On this week’s episode of New England Hockey Journal’s RinkWise podcast, Kirk Luedeke is joined by Paul Mara, the head coach of the Premier Hockey Federation’s Boston Pride.
Mara, a native of Belmont, Mass., played 12 seasons in the NHL with six different franchises before getting into coaching in 2017.
As a youth, Mara, a 1997 first-rounder of the Tampa Bay Lightning, played for the South Shore Kings, as well as two seasons at Belmont Hill, before opting to play in the OHL, where he played four seasons with two teams before matriculating to the NHL.
With years of experience as both a player and a coach, Mara joined the podcast to discuss his time as a professional D-man, coaching the Pride and more.
Unlike most high school players in New England that dream of continuing their careers in college, Mara went to the OHL as a 16-year-old. He had talks with some of the Boston-area colleges but decided that the Ontario league was the right spot for him.
A year later, he was selected in a stacked NHL draft class, in which Joe Thornton was the first-overall pick to the Boston Bruins.
“Going into that draft year there was so much talk about the players that were in that draft. I was so young, I sort of just tuned it out I guess, but the media back in 1997 is nothing that it is compared to today,” Mara, 42, said.
“I just remember the Bruins had the first overall pick and the eighth overall pick that year and I was like, ‘OK, maybe I’ll get selected by the hometown Bruins.’”
The Lightning came calling at No. 7 overall, however, and the rest is history. After four seasons in the OHL, Mara played his first game with Tampa Bay during the 1998-99 season. Two years later, he was traded to Phoenix during the 2000-01 season.
There, he learned how to become a pro under (then assistant) Rick Bowness, who is now the head coach of the Dallas Stars.
“He really taught me a lot about being a professional. Showing up the rink every single day with a positive attitude, willing to learn, willing to improve, willing to get better. He instilled that in me,” Mara said of Bowness.
“There would be days when you’d come in, you’re tired and he’s like, ‘Hey, you’re in the NHL. You’re 22, 23 years old. Come here, get better, enjoy yourself and improve.’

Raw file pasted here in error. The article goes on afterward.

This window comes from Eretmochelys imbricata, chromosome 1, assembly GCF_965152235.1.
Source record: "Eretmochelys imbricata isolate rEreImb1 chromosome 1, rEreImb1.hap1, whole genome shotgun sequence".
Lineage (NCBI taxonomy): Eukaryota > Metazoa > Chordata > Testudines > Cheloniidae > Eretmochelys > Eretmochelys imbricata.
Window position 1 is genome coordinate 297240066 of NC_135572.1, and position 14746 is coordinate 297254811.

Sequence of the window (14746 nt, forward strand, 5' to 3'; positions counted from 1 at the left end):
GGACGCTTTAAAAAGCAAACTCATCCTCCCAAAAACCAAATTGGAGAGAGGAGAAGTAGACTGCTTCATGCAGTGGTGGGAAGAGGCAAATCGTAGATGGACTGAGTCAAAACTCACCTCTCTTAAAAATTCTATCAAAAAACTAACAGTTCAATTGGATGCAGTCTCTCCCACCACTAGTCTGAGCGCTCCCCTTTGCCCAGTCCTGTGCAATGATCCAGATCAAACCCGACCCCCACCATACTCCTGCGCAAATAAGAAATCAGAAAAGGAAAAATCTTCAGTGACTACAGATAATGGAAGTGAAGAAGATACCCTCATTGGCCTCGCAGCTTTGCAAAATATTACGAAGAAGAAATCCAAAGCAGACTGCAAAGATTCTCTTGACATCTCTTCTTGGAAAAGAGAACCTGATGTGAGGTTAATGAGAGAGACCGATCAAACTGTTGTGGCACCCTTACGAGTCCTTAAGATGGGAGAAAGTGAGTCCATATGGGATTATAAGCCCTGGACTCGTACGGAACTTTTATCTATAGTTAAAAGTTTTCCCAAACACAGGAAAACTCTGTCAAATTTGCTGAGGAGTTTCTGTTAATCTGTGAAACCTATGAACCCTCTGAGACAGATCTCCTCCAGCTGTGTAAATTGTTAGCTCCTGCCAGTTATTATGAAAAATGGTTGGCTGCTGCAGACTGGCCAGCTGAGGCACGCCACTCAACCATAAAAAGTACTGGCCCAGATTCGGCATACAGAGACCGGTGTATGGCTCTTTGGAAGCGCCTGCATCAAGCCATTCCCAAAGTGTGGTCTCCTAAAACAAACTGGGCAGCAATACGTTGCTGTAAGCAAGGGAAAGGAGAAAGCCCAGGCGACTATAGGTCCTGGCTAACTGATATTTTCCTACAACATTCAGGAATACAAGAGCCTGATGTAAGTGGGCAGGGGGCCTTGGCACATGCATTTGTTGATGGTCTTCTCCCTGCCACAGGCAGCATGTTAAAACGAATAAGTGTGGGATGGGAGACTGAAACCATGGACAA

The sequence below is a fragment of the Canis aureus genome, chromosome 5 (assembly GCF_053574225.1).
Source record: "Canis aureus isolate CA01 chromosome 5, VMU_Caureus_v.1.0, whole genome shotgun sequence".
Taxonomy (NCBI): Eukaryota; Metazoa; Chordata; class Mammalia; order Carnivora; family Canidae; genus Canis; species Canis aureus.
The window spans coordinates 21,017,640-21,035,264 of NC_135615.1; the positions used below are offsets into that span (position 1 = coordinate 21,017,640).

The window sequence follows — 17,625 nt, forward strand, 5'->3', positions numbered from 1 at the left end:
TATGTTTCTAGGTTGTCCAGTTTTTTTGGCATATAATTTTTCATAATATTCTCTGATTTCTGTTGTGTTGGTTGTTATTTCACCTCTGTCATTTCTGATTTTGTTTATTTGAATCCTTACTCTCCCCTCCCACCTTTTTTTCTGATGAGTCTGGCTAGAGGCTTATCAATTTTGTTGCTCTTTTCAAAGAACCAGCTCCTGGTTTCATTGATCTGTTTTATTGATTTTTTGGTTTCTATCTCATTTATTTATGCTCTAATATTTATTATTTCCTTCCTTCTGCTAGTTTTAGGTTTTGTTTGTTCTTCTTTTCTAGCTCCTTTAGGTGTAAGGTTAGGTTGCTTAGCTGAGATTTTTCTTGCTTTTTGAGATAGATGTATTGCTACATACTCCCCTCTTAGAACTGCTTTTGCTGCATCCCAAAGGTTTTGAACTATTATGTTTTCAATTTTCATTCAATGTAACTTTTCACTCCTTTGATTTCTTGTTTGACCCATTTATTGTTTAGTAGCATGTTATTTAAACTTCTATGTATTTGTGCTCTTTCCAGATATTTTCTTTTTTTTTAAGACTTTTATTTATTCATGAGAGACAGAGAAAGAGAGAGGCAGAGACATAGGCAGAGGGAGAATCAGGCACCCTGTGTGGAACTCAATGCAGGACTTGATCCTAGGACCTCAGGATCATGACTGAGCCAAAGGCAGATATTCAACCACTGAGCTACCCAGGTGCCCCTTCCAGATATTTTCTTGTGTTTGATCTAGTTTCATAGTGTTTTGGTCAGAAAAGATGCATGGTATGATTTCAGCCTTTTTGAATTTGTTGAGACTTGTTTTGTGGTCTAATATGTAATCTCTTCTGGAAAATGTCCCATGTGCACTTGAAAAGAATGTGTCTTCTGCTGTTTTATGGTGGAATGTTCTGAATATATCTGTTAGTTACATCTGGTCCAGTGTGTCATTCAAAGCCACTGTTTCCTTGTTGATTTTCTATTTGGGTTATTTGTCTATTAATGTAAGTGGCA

“As a professional athlete, you need to improve every day because there’s always someone that wants to take your job. So, you better come here with a focus every day that you want to improve and get better.”
After playing with the Boston Bruins, New York Rangers, Montreal Canadiens, and Anaheim Ducks — amassing 253 points in 734 NHL games — Mara ‘went out on his own terms’ and retired in 2013.
“My mind wasn’t into it. I really didn’t have the energy to focus on hockey anymore,” he said.
“I probably could have kept playing but I think the grind was over. The summers of skating. working out and eating healthy and all of that stuff, I just wasn’t there mentally anymore and decided to hang ‘em up.”
That just shows, Mara added, how much it takes to reach the highest level of the sport, let alone stay there and remain effective.
“It’s one of those things where you have to be 100 percent invested in your craft. To be the best at your sport, you have to give 100 percent effort all the time. And that’s not only in the gym, but eating healthy, practicing the right way, training the right way. It’s hard,” he said.
“A lot of people look at (being in the NHL) as such a glamorous life, but I don’t think a lot of people see the sacrifices that these players make on a day-to-day basis. You don’t just become a better hockey player by showing up at training camp and going on the ice, it’s the hard work put in from the end of May or June until training camp. That’s when these players work the hardest, which a lot of people don’t see.”
For more from Paul Mara on his playing career, being an assistant coach on the gold medal-winning 2018 U.S. Women’s Olympic team, his vision for the Boston Pride when he took over as coach and how that led them to a championship in 2021, and more, listen to the full podcast today.
RinkWise is brought to you by Sacred Heart University, University of Nebraska High School and Bruce Haas’ “Great Game!: D-1 College Hockey: People, Places, Perspectives.”
(Previously on NEHJ’s RinkWise: Mark Divver, Paul Cannata, Jeff Cox, Jordan Harris, Bobby Farnham, Steve Jacobs/Paul Pearl, Kent Hughes, Mark Dennehy, Ben Barr, Troy Thibodeau, Swaggy P/Torrey Mitchell/Kevin Sneddon of Elev802)